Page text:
From a cinematography perspective, Oppenheimer is art. Between Nolan and cinematographer Hoyte van Hoytema, they have produced a spellbinding visual masterpiece. There are transitional, metaphorical shots in this movie that hark back to Francis Ford Coppolla and Michael Ballhaus’ visuals in Bram Stoker’s Dracula, as each shot tells its own subliminal story. Ludwig Göransson’s score is equally important here, as the composer chooses the appropriate moments to let the beats and rumbles add to the tension and when to employ the power of silence to drive home a poignant message.
In terms of the performances, Murphy is outstanding as the complicated Oppenheimer. He encapsulates the complexities of a man wrestling with his own ambition, morality, and dedication to science. Murphy has a fine catalogue of films and television shows, but this might be his opus as he commits everything to it. Emily Blunt delivers a powerful performance as Oppenheimer’s wife, Kitty. Much like Murphy, she doesn’t shirk away from the character’s failings and misgivings, embracing the raw and emotional nature of their relationship.
Matt Damon is another standout as Leslie Groves. His character is complex, as he is much smarter than he lets on, and the audience never quite knows where his allegiance lies. What is clear, though, is that he does respect Oppenheimer in the end. Also, it would be remiss to not mention Robert Downey Jr.’s tour de force as Lewis Strauss. For the first time in a long time, Downey gets an opportunity to stretch the acting muscles and show how he has an impressive range that doesn’t get the credit it deserves. Without getting into spoilers, or for those who don’t know the history, let’s say he has a fascinating arc here.
While Oppenheimer is three-hours long, it doesn’t feel that way. From the first minute, the film draws the viewers in and takes everyone on a philosophical journey about humanity’s potential to create and destroy. Nolan doesn’t spoon feed the audience into telling us what to believe or what is the right answer. Instead, he simply presents a question that’s up to us to answer in the end. Without a shadow of a doubt, Oppenheimer is a strong contender for best film of 2023 and probably of recent times.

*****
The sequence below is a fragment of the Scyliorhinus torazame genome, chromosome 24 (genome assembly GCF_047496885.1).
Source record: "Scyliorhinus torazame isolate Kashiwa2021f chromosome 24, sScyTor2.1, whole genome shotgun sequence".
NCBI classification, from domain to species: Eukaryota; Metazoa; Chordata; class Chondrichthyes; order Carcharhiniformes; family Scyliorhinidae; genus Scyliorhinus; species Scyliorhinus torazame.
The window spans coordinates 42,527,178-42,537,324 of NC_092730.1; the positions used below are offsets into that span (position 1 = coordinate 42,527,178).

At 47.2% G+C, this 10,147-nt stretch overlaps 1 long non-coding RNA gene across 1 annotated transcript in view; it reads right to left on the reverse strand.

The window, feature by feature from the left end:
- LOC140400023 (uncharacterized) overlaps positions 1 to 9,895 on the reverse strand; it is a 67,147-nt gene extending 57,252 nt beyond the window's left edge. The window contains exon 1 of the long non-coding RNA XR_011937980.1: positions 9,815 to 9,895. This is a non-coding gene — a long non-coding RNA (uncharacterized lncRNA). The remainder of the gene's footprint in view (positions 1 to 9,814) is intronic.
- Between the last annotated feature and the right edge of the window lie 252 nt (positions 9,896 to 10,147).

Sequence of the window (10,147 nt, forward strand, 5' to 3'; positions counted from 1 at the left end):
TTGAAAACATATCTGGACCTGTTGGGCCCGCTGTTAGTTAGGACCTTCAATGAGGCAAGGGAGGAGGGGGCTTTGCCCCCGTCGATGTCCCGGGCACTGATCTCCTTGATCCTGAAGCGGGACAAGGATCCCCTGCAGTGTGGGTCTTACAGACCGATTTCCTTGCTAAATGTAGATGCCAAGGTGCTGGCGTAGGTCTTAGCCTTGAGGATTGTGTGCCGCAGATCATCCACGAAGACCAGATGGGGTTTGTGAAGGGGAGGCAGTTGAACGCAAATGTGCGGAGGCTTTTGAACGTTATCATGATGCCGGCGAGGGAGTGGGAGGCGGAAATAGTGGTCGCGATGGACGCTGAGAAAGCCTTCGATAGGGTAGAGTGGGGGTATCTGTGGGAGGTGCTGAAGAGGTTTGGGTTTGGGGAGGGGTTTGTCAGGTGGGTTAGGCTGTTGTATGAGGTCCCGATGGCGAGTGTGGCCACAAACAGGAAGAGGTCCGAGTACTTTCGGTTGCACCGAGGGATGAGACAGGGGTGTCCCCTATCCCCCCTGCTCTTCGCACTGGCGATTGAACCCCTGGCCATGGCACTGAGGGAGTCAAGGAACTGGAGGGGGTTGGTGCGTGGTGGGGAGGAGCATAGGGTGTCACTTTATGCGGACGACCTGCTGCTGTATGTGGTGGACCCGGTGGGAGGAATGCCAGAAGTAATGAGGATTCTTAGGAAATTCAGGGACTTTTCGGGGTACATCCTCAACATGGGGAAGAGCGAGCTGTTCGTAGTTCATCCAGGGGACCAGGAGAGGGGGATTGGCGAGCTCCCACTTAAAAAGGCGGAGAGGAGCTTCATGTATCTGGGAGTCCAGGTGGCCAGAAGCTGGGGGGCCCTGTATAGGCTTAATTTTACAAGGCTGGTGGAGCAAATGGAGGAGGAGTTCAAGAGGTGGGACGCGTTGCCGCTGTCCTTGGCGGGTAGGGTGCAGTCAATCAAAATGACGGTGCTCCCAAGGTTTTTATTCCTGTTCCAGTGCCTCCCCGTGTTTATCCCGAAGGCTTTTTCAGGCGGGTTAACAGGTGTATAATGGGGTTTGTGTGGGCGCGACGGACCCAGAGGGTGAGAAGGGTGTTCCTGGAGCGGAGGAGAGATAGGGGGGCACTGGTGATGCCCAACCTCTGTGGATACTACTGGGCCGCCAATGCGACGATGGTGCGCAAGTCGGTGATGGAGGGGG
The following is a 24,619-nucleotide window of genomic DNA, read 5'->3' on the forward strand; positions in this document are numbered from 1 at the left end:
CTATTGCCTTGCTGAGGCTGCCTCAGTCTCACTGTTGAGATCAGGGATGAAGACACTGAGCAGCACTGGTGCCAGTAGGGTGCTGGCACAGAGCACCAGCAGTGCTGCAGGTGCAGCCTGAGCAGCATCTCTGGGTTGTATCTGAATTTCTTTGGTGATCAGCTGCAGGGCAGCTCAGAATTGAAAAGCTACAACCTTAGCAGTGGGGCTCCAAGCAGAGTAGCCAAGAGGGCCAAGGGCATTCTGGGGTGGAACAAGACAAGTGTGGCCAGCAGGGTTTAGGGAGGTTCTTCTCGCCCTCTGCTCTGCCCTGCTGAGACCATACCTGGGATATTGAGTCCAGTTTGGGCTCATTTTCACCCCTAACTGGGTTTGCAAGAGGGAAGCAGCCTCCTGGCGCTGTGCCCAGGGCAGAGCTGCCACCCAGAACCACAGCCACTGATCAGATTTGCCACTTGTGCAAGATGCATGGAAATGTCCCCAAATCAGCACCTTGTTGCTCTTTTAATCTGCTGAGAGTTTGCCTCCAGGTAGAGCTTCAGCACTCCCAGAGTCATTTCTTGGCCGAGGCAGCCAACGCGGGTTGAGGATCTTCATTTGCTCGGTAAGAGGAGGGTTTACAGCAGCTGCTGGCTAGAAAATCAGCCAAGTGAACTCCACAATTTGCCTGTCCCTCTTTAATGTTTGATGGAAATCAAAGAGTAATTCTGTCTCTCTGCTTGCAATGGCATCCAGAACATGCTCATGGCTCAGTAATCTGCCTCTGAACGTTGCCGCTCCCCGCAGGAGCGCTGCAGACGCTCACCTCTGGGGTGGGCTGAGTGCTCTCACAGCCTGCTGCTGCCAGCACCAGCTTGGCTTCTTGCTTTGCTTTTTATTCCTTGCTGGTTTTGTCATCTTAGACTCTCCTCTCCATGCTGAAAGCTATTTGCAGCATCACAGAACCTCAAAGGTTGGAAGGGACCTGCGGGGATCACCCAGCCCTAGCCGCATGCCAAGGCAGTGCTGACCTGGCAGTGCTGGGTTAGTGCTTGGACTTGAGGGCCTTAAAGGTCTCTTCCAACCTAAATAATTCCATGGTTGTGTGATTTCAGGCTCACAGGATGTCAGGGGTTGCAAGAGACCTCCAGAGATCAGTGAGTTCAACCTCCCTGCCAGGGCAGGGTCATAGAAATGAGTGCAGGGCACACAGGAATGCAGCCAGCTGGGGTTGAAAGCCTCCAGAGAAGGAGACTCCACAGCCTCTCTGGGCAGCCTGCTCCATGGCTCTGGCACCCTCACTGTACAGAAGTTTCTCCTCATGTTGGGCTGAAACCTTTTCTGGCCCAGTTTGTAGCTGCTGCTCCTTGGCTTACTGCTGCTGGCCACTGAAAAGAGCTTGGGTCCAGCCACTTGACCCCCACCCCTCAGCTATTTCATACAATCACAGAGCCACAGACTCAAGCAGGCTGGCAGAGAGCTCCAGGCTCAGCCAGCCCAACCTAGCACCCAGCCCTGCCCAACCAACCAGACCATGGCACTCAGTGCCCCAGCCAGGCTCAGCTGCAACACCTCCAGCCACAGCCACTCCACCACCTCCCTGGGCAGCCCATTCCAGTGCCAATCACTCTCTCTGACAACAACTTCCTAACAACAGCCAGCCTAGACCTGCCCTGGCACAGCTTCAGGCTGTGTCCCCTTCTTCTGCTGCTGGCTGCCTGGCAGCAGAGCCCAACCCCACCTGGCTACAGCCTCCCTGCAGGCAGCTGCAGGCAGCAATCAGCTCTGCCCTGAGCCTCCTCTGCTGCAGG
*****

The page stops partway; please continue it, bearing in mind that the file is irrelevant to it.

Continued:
Sergio Pereira is a prolific and recognised journalist and writer from Johannesburg, South Africa. His expertise encompasses the topics of comic books, film, television, and video games. For over 16 years, he has built up his reputation and knowledge in entertainment journalism by writing for and learning from the world's largest publications.
Sergio is also an accredited Rotten Tomatoes reviewer and has interviewed numerous celebrities, such as Andy Serkis, Ben Barnes, Idris Elba, Letitia Wright and Frank Miller. He is the author of the highly rated fantasy comedy novel The Not-So-Grim Reaper and numerous short stories. In addition, he is the co-writer of the South African crime drama film The Lifesaver. As a regular columnist, he contributes to Looper, Grunge, Screen Rant, Ranker, CBR, SYFY WIRE, IGN Africa, Thought Catalog and Fortress of Solitude.
For Sergio, all he wants in life is to see the Teenage Mutant Ninja Turtles eclipse the Justice League as the greatest heroes of all time. Then, he will sleep peacefully.